Fig. 5

Mutant HTT is localized to the electron-lucent areas within the lumen of the organelles. a–f Immunogold-labelled S830 and mEM48 antibodies were imaged on EM sections from 12-week-old R6/2 mice a, c–f shows organelles labelled with S830 10 nm gold and b with EM48 20 nm gold. d, f Enlarged views of the boxed areas in c and e, respectively, showing that the gold particles are localized to electron-lucent areas inside the organelles. g Percentage of organelles that contained gold particles after immunogold labelling. Three independent experiments were performed for S830 and two for mEM48, with approximately 15 micrographs being imaged for each experiment. h Relative numbers of gold particles inside the recruitment foci compared to those in the background areas of the same QUANTIFOIL carbon hole. Statistical analysis was by Student’s t-test. Data represented by mean ± S.D. **p < 0.01; ***p < 0.001. Scale bars: 100 nm. -1°Ab = without primary antibody

The single-membrane organelles differ between presymptomatic and late-stage HD

Our CLEM investigations revealed similar recruitment organelle structures for the zQ175 knockin and R6/2 transgenic mouse models of HD. In both cases, they were single membrane-bound organelles, often containing vesicles. Those with many intraluminal vesicles (ILVs) resembled multivesicular bodies (MVBs) or amphisomes (Fig. 6a, b, e and Additional File 3: Video S2) [9, 11, 15, 66, 81]. Others, with prominent electron lucent vacuole(s), sometimes contained internal membranous structures (luminal lamellae), and resembled lysosomal organelles such as autolysosomes or residual bodies (Fig. 6c, d, f–h, Additional File 4: Video S3, and Additional File 5: Video S4) [7, 31, 34, 39]. Detailed analysis revealed that in zQ175 mice, on average, 71% of the recruitment organelles were MVBs/amphisomes while 29% were autolysosomes/residual bodies. In R6/2 mice, the number of MVBs/amphisomes was on average 38%, and the number of autolysosome/residual bodies was 62% (Fig. 6i).

Fig. 6

Ultrastructural analysis in zQ175 and R6/2 mice. ah Representative recruitment foci in 6-month-old zQ175 and 12-week-old R6/2 mice. i Quantification of the number of MVB and autolysosome/residual bodies in zQ175 and R6/2 sections. j Quantification of the ratio between the number of recruitment foci with intraluminal lamellar structures and the total recruitment foci. k Quantification of the number of recruitment foci with phagophore-like double membrane structures as a ratio of the total number of recruitment foci. Four independent experiments with a total of 71 and 106 foci examined on TEM images for zQ175 and R6/2, respectively. Statistical analysis was two-way ANOVA, data represented by mean ± S.D. ***p < 0.001. l, m Serially displayed sections of two tomograms from c and d, presented as sequences taken as every 10th slice through the 8 × binned reconstructed tomograms. Related tomograms are shown in Additional File 4: Video S3 and Additional File 5: Video S4. Scale bars: 200 nm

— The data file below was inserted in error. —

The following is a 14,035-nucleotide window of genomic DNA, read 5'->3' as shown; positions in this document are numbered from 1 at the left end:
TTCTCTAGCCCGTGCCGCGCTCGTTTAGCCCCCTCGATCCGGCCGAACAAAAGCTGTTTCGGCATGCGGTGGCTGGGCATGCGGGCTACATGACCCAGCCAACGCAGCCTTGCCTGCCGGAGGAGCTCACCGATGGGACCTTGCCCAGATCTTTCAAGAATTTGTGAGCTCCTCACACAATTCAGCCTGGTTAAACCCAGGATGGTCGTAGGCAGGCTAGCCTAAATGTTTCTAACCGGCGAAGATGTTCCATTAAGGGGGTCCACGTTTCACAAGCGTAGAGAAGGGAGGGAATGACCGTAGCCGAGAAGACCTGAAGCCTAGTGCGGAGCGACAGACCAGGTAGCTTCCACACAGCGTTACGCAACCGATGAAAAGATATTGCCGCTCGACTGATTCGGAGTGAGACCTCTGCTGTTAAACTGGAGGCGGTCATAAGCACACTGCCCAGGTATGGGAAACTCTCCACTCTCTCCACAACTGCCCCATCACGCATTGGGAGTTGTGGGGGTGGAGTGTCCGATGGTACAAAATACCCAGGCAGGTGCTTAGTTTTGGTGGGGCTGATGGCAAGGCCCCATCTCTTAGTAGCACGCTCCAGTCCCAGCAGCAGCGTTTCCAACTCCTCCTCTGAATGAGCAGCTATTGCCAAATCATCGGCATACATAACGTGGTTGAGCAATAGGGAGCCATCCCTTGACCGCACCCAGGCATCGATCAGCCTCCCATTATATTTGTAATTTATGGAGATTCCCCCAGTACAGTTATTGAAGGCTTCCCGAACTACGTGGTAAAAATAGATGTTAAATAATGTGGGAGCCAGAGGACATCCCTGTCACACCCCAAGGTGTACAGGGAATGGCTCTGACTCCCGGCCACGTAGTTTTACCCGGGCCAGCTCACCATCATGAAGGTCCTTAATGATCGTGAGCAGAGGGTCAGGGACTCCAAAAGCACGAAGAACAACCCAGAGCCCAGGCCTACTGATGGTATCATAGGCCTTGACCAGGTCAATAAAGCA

Luminal lamellae were observed in some recruitment organelles in both zQ175 (Fig. 6c and Additional File 4: Video S3) and R6/2 (Fig. 6g, h) mice. In zQ175, only 6% of organelles (4 out of 71) had lamellar structures, whereas in R6/2, this number was 26% (28 out of 106) (Fig. 6j). Double membrane, phagophore-like structures were frequently observed in close-proximity to the recruitment organelles. In zQ175 mice, 34% (24 out of 71) of the organelles had an adjacent double membrane structure and in R6/2 mice, this was 28% (30 out of 106) (Fig. 6k).

Sequential sections through the 3D volumes of reconstructed tomograms suggest that vesicles fuse to form larger vacuoles within the recruitment organelles (Fig. 6l, m, Additional File 4: Video S3 and Additional File 5: Video S4).

The recruitment organelles are members of the endolysosomal pathway